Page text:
The richest place in the world is cyberspace and the most valuable commodity there is information. On July 23, multibillion-dollar tech giant Garmin, who produces smartwatches and aviation products with world renown GPS capabilities, suffered major outages. The outages stemmed from a ransomware that hacked their servers, instituted by the now notorious Russian hacking group, Evil Corp.
This custom software takes control of Garmin’s company files until the company pays the ransom desired by Evil Corp and their leader, Russian hacker and playboy Maksim Yakubets. Although the idea of hacking information for ransom is a relatively new concept, Yakubets’ group has already successfully taken over $100 million dollar is in cyber heist from banks around the world, leading them to be sanctioned by the US Treasury Department. In the case of the Garmin hacking, the company was willing to pay the $10 million dollars demanded by Evil Corp in return for the information their software stole.
Why was the information so valuable one might ask?
As a company that specialize in GPS, or global position system, their servers house the exact location for the millions of users that use their technologies in wristwatches, smartphones, and laptops, as well as much of the users private and medical information. If Garmin did not pay the $10 million dollars for the information, someone else would have, whether it be the Russian government or some other significant global actor.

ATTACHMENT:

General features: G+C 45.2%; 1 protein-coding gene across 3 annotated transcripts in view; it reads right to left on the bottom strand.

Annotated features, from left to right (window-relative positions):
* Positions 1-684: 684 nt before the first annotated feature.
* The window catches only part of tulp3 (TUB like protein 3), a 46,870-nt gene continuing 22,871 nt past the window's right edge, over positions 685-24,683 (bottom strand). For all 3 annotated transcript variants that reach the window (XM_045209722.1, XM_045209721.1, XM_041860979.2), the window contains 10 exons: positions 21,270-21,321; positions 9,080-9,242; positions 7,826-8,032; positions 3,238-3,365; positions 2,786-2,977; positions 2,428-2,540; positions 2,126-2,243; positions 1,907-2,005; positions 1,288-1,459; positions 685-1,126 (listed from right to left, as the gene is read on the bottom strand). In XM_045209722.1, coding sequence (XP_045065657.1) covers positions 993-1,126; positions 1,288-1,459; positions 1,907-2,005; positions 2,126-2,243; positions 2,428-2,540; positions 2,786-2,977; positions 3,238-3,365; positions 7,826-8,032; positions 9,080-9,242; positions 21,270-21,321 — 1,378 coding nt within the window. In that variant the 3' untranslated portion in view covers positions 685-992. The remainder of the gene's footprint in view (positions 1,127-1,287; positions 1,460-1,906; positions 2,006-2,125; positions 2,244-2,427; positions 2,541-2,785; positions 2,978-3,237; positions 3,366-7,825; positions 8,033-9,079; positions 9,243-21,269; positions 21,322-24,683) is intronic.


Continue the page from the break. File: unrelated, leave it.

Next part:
In today’s world, information is of the utmost value. For billions of us, we trust and store much of that on private servers through tech companies like Apple, Google, and of course Garmin. Everything about us from our conversations via test or email, to our precise location, to our online shopping history is all stored as data on servers across the world. These technologies are the future designed to make our lives easier, but they are bulletproof. Data is the future and it is valuable; the more information one has, the more power they do.
Yakubets group is a bunch of criminals who steal information for their own benefit, but they do offer us a warning. Should we really be sacrifice so much of our private information and inherit freedoms just to make our lives easier?